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#1 08-05-2020 16:22:34

Admin & Trader
From: Paris - France
Registered: 21-12-2009
Posts: 3176

What do forex traders really want?

What do forex traders really want?

According to a study by Citigroup 6 years ago, 85% of forex traders think they can get positive monthly returns. Regarding the magnitude of these returns, 42% of traders think they can make more than 9% per month, which gives a ridiculously high compound annual performance of 309% return on investment (ROI).

Despite these high expectations, by comparison, individual forex traders expect lower results than die-hard gamblers who typically expect to either triple or quadruple their money every time they walk into a casino.

Citigroup's study also reports that 49% of all forex traders enjoy volatility while believing that the currency markets are liquid enough to offer multiple trading opportunities.

In practical terms, traders are not only sure they can identify worthwhile opportunities, but they are also so confident of their abilities that they are ready to borrow money (leverage) to trade larger volumes and so generate even greater returns over time.

On many occasions, they are ready to trust Expert Advisors, also called "automated strategies", based on technical analysis and to invest their capital, perhaps because individual traders believe that future events are based on past results.

The importance of the trader's personality

People who trade currencies want to feel like (and appear like) Wall Street traders: risk takers, high achievers, geniuses and, more broadly, successful people.

They want to answer the question: "Do you really want to be a trader?" with a daring "Hell yeah!". These people tend to be so daring that they imagine themselves sharing traits with fictional characters like Eddie Morra (played by Bradley Cooper) in the 2012 Limitless movie or Gordon Gekko (played by Michael Douglas) in the Wall Street film.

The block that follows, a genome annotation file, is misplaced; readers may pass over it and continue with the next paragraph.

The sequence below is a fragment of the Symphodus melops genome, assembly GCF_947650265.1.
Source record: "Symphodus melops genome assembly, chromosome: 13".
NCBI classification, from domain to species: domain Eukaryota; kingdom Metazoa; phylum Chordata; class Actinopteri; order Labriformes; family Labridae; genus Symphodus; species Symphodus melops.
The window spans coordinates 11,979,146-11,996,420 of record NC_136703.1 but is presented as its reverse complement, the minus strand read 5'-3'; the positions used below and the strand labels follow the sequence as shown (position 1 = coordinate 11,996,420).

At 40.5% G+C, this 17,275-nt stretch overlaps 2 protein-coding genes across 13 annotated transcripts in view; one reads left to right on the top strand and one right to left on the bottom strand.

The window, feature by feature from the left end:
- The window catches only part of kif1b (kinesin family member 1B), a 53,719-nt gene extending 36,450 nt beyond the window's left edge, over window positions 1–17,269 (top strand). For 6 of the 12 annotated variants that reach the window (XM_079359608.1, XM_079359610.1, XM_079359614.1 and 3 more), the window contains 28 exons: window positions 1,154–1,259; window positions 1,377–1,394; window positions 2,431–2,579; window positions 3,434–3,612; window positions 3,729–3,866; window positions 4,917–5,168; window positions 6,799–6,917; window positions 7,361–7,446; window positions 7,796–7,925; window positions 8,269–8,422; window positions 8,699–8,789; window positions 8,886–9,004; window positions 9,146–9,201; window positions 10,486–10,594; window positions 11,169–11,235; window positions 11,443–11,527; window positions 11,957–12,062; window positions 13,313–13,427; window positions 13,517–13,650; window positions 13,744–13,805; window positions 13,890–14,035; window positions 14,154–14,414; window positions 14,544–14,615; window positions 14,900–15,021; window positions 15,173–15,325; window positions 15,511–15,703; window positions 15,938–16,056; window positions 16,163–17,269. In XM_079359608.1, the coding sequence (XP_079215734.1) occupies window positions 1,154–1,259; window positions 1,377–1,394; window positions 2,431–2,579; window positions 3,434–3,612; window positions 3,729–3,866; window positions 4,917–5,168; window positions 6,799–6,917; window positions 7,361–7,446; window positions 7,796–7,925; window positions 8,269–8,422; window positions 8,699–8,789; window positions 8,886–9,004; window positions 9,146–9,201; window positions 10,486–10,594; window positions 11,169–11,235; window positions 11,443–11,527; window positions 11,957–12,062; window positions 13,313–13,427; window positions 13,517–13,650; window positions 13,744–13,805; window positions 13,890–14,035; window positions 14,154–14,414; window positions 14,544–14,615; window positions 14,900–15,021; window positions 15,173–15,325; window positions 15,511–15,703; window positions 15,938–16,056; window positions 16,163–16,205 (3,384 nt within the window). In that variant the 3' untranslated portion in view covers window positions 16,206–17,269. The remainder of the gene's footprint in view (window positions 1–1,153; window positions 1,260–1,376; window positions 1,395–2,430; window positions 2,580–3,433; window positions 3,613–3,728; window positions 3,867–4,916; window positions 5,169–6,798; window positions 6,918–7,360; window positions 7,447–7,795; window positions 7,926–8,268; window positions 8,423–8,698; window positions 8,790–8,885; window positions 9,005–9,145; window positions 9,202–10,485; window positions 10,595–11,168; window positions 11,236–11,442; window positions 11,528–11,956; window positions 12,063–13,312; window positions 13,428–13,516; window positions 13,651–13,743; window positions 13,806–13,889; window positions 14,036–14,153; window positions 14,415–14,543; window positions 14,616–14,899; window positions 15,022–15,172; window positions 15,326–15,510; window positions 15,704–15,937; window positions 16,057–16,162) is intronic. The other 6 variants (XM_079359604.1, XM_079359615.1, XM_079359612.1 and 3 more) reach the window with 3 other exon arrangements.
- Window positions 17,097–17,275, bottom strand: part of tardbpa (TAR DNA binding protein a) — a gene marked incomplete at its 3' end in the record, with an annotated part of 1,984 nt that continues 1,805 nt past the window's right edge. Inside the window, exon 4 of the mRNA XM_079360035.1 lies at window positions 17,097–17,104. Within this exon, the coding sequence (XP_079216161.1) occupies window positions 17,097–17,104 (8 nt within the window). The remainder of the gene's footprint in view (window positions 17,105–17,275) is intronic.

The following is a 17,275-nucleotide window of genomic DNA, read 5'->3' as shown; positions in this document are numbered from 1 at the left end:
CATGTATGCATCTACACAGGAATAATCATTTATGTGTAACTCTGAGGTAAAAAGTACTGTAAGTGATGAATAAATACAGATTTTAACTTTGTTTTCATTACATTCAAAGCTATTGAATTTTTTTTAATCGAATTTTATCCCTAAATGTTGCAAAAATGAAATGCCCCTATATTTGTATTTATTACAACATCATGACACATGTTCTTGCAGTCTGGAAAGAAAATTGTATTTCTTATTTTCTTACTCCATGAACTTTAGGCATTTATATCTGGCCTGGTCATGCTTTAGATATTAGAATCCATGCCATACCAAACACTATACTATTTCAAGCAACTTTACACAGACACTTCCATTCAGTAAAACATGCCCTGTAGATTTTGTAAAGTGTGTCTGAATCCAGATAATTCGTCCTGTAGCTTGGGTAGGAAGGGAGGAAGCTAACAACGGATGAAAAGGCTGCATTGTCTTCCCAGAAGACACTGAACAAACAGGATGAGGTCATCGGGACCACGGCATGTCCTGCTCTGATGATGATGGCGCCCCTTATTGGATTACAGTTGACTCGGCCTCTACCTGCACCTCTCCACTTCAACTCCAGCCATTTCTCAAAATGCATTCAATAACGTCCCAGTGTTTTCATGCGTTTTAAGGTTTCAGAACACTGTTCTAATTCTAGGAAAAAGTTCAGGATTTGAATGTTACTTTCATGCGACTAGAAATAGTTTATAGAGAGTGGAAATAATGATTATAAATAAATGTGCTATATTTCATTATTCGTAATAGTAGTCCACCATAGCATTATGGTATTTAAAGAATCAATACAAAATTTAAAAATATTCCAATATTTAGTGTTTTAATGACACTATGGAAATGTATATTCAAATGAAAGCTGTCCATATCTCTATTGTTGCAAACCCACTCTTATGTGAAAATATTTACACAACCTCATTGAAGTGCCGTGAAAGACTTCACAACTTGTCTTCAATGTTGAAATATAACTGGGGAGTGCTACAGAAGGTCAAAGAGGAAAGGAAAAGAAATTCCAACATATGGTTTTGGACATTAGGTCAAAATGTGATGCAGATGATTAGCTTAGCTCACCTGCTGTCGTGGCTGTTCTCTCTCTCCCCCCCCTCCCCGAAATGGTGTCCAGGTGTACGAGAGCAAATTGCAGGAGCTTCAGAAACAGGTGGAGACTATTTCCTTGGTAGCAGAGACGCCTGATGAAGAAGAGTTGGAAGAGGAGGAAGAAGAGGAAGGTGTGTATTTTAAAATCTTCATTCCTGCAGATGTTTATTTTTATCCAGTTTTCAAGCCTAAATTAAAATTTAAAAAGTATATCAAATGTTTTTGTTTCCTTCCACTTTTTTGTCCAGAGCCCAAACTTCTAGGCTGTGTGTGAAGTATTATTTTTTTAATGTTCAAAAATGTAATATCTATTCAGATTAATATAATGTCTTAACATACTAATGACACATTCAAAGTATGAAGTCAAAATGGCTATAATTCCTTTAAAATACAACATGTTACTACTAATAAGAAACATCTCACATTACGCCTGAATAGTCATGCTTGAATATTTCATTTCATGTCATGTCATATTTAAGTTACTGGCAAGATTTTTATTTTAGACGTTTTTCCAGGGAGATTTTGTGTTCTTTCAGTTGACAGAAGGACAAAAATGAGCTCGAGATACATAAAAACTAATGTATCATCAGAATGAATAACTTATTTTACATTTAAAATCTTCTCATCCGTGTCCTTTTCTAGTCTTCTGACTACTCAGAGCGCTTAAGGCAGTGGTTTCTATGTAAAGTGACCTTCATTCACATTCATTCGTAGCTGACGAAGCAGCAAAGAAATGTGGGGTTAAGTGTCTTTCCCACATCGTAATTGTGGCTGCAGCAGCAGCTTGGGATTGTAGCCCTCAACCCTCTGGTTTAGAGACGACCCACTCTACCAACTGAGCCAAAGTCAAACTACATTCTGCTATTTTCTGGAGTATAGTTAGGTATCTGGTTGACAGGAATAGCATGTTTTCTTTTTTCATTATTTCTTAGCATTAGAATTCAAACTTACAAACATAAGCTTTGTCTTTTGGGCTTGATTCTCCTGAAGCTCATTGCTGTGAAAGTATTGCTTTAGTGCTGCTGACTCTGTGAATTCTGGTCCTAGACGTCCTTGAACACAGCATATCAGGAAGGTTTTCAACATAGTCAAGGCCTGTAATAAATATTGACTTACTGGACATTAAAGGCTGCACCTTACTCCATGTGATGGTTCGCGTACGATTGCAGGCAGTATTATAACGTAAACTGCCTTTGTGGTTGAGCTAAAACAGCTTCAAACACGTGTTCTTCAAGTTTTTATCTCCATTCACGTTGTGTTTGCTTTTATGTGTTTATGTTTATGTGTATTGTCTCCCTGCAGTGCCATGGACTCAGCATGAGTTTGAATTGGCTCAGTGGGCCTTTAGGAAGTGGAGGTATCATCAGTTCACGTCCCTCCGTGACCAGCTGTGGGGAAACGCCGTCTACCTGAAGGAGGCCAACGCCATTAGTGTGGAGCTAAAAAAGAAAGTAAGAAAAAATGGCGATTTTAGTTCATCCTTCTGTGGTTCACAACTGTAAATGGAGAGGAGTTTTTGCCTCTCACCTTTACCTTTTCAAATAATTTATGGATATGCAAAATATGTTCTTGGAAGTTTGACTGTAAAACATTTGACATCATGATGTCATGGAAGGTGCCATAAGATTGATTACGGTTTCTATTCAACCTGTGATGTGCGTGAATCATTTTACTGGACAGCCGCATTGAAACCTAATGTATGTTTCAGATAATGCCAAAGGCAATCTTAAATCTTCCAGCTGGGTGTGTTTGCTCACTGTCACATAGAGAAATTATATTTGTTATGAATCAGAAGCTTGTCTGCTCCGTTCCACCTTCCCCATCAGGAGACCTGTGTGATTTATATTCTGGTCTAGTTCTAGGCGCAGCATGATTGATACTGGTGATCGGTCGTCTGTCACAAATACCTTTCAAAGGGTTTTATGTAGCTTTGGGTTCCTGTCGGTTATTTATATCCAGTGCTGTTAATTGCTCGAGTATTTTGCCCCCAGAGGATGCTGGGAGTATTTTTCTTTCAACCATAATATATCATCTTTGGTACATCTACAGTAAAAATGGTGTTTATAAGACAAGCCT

The lively bon vivant who wears jeans and a leather jacket, a cool sniper who drives fast cars and travels by private jet. This YOLO approach, which makes it possible to earn "easy money" by trading anytime and anywhere, is what attracts new traders to trading, especially the currency markets, given its long hours and brokers offering mobile trading platforms.

Seniors are by far the biggest segment in trading, with 44% of all traders between the ages of 26 and 35, according to a Broker Notes study in 2018.

By conceptualising the above and validating these points through several discussions with professors who have extensive trading experience, we can conclude that people trade currencies for many reasons.

Their motivation is focused on short-term profits with the ultimate intention of spending their earnings on frivolous activities, including vacations and cars that depreciate quickly. Spending habits vary, of course, from person to person, but the underlying theme is that materialism and the pursuit of luxury are the main motivations for new traders.

This conclusion was validated by an in-depth market study carried out by casinos in recent years, which have tried to find better ways to attract gamblers to their poker tables and to keep their activity as long as possible.

Casinos have discovered that by promoting a particular lifestyle in addition to offering specific technical tools, it is possible to attract players to bet more, and more often. The lifestyle that seems to be the most effective (at least for casinos) is the image of life on the brink, like a "torchbearer".

Oddly enough, individual traders want to be compared to casino winners. Anecdotal evidence suggests that individual traders believe casino winnings are due to luck while trading success is attributed to talent - so there is an inherent expectation that the trader's talent will be respected and celebrated by others, as is the case for professional athletes.

"Anything worth having is worth going for - all the way." - J.R. Ewing



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